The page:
How To Cog - Chapter 2.5 - Conditions

If Statement

The if statement allows you to check something in your cog or in the game and execute code based on the result. Suppose that you want to make sure your player is alive before letting him fire his weapon. For example:

	if(GetThingHealth(player) < 1) // end firing and return.

	// continue with firing.


GetThingHealth() is a verb that returns the value of a thing's health. If this value is less than 1, then we can assume that the player has no health and is dead. JK will evaluate this less-than operation and return true if the player's health is less than 1 or false if it's not. When the if statement has a true value, it runs the following line or block of code. Here we have a comment to explain what code would be there.

In some cases you'll need to run code only if the condition was false or you may need to check a few more conditions. To do this, you chain if statements together to look like this:

	if(var1 == var2) // do this
	else if(var1 == var3) // do this again
	else if(var1 == var4) // do this again
	else if(var1 == var5) // do this again
	else if(var1 == var6) // do this again
	else // do that.

Or you can use one if statement and the else keyword.

	if(var1 == var2) // do this
	else // do that.

The code after an else statement will only run if the last if statement had a false value. In this next example, if statements are used with code blocks:

if(var1 == 1)
	// code line 1
	// code line 2
else if(var1 == 2)
	// code line 1
	// code line 2
	// code line 1
	// code line 2

It makes no difference whether you have a single statement or a code block after a conditional statement.


Condition is a word used to refer to the expression used by conditional statements. For the if statement, the condition is enclosed by a set of parentheses. This expression can be a lot more complicated than in the examples you've seen.

A value of 1 is a true value, and a value of 0 is a false value. There is a variable type specifically for this kind of value called boolean. Cog does not have this type, but because it is a programming standard, a true or false value can be referred to as a boolean value. All conditions must be evaluated to either true or false.

Most conditions are simple relational tests - one value or variable is compared to another. For example:

if(var1 == 1) // go!
else if(var1 <= 1) // go!
else if(var1 >= 1) // go!
else if(var1 < 1) // go!
else if(var1 > 1) // go!

These are all relational tests. This example shows how a condition is evaluated:

if(var1 == 1) // go!
if(1 == 1) // go!
if(1) // go!

Since 1 is a true value, we will go! If var1 was 5:

if(var1 == 1) // go!
if(5 == 1) // go!
if(0) // go!

Because 5 is not equal to 1, the result was 0. Because 0 is a false value, the following code wasn't executed. Had there been an else statement, the else statement's code would have been executed.

Logical Operators

These operators are used to create more complex conditions. A relational test is just a simple comparision, but one conditional statement can combine many relational tests.

The NOT Operator

The "not" operator is symbolized by an exclamation mark. It's purpose is to reverse the value of a condition. An example:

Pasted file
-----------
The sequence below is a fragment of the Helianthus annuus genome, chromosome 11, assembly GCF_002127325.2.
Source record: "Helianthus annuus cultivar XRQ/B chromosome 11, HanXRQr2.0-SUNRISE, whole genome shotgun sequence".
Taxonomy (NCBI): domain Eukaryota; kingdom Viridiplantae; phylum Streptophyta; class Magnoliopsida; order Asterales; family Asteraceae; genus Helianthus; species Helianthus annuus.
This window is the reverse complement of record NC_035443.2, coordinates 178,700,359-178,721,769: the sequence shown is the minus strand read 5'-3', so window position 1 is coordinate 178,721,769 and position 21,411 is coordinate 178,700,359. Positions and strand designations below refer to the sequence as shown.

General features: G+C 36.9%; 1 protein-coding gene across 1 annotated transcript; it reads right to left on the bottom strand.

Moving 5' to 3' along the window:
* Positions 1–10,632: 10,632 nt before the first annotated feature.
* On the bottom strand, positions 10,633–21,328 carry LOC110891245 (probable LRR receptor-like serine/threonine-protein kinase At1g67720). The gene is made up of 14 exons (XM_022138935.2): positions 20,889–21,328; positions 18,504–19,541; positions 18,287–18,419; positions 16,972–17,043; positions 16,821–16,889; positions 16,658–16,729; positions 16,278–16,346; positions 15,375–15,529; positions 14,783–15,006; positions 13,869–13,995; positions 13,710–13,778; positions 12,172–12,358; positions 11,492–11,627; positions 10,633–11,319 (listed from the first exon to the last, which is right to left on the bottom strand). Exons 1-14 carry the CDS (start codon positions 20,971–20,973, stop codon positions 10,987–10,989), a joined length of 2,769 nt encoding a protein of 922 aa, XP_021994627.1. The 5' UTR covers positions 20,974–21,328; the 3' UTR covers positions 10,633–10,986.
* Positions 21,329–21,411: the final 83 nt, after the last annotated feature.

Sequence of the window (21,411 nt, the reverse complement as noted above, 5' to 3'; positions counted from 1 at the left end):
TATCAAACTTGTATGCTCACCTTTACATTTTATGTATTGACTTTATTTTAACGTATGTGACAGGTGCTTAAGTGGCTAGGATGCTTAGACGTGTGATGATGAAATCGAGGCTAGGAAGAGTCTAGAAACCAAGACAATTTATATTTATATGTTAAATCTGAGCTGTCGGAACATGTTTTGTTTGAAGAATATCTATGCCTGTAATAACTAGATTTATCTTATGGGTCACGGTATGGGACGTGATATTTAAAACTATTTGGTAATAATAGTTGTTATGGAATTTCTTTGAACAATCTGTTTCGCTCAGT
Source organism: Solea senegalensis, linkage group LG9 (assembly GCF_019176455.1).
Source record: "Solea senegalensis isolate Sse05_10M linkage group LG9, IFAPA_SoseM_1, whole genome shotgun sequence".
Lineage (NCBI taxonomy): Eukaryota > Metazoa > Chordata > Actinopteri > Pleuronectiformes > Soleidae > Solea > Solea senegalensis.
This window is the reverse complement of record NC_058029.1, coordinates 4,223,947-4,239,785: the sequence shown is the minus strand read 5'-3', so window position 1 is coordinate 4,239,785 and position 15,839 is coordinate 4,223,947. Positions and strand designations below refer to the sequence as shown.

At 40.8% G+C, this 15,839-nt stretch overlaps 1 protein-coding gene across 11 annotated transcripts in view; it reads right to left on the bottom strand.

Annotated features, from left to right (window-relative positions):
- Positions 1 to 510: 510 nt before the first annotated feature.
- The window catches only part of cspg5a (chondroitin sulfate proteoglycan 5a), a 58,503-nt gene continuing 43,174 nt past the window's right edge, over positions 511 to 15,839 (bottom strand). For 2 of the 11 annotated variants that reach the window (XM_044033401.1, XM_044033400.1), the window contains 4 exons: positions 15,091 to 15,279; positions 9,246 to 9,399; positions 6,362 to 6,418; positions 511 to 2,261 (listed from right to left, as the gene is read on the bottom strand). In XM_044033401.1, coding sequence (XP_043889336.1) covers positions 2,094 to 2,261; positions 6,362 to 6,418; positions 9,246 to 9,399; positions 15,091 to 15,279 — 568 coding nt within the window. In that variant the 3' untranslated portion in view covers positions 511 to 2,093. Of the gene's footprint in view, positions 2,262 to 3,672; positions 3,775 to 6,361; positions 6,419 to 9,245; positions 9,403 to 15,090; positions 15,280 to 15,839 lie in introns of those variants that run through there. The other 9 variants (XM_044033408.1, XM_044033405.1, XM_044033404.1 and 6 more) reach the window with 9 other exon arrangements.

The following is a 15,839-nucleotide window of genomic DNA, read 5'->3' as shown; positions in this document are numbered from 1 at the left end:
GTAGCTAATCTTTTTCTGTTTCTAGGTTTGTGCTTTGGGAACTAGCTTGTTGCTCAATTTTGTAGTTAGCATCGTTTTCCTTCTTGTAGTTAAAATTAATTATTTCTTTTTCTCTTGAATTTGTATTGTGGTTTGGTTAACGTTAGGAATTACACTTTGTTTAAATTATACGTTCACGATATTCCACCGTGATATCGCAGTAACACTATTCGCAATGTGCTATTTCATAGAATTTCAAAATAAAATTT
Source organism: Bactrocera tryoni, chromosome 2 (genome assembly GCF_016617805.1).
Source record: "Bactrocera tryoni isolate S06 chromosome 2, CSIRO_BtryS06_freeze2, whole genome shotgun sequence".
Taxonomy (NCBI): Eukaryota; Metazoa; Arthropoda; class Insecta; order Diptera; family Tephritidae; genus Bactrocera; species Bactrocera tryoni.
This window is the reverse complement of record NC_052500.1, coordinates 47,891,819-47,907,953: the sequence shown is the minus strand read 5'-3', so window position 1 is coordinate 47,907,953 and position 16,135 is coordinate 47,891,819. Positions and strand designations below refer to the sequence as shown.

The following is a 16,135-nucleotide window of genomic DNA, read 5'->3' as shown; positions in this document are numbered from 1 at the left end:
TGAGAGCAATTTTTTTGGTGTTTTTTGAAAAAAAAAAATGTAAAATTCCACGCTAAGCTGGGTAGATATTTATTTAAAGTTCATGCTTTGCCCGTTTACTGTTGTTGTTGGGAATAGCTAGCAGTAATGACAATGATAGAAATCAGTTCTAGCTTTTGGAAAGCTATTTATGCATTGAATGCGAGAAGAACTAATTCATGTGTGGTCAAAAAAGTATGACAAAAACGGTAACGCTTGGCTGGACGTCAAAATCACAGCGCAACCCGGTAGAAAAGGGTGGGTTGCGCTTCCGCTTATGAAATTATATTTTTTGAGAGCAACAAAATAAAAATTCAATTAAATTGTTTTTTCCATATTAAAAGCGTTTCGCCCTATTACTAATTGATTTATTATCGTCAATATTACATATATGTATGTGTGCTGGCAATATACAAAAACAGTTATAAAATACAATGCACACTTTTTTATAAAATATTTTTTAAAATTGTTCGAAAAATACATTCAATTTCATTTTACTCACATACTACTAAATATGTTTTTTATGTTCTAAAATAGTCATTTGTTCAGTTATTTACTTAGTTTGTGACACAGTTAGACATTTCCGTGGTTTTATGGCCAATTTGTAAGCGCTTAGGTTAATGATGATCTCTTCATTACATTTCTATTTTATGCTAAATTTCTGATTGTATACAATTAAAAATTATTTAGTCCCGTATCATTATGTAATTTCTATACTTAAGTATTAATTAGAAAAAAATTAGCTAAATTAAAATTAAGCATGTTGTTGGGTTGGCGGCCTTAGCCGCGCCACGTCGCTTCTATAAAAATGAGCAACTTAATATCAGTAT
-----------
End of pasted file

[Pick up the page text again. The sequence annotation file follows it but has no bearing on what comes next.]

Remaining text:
if(!var < 1) // Do something.

Five is not less than one, so the relational test is false. But, the not operator reverses the value to true. In this example:

  if(!var) // Run code

Var has a value of zero. And since zero is false, the condition would normally be false and would not run the code. But the not operator changes the value to 1, and the code is run. The not operator must be placed at the beginning of the relational test - either inside or outside a pair of parentheses. Here are a few more examples that are all true:

if(!(0)) // Do stuff
if(!0) // Do stuff
if(!(5 < 5)) // Run code
if(!7 == 6)
   // Run code

The AND Operator

The "and" operator, symbolized by two ampersands ( '&&' ), is used to combine two relational tests into one condition. For example:

  if(var1 < 5 && var2 < 10) // Do something

The logical "and" operator requires that both relational tests be true for the entire condition to be true. The seperate relational tests do not have to be enclosed by parentheses, but many programmers choose to use them to make their code easier to read. Another reason might be to force the relational tests to be performed first (parentheses have a high precedence).

Because Logical Operators have a lower precedence than Relational Operators, the relational tests are performed first, and then the "and" operations are evaluated. This is why you don't have to enclose relational tests in parentheses to force them to be evaluated first. If you did enclose the seperate tests, it would look like this:

  if((var1 < 5) && (var2 < 10)) // Run code

When the relational tests in a condition are evaulated, the boolean result of the test is found. For example:

  if(1 && 0 && 1 && 1 && 1) // Run code

In that example, 1 out of five relational tests was false. Because all tests had to be true for the entire condition to be true, the condition was false and the code was not run. Here are two more examples:

  if(var1 == 5 && var2 == 3 && var3 == 0) // Run code
  if(!var1 && var2 && var3 == 10) // Run code

The OR Operator

The "or" operator is symbolized with two braces: ' || '. This operator will make a condition true if either of two relational tests is true. For example:

  if(var1 < 3 || var2 == 10) // Run code

If either relational test is true, then the condition would be true and the code would be run. As with the "and" operator, the relational tests are usually enclosed by parentheses, but don't have to be.

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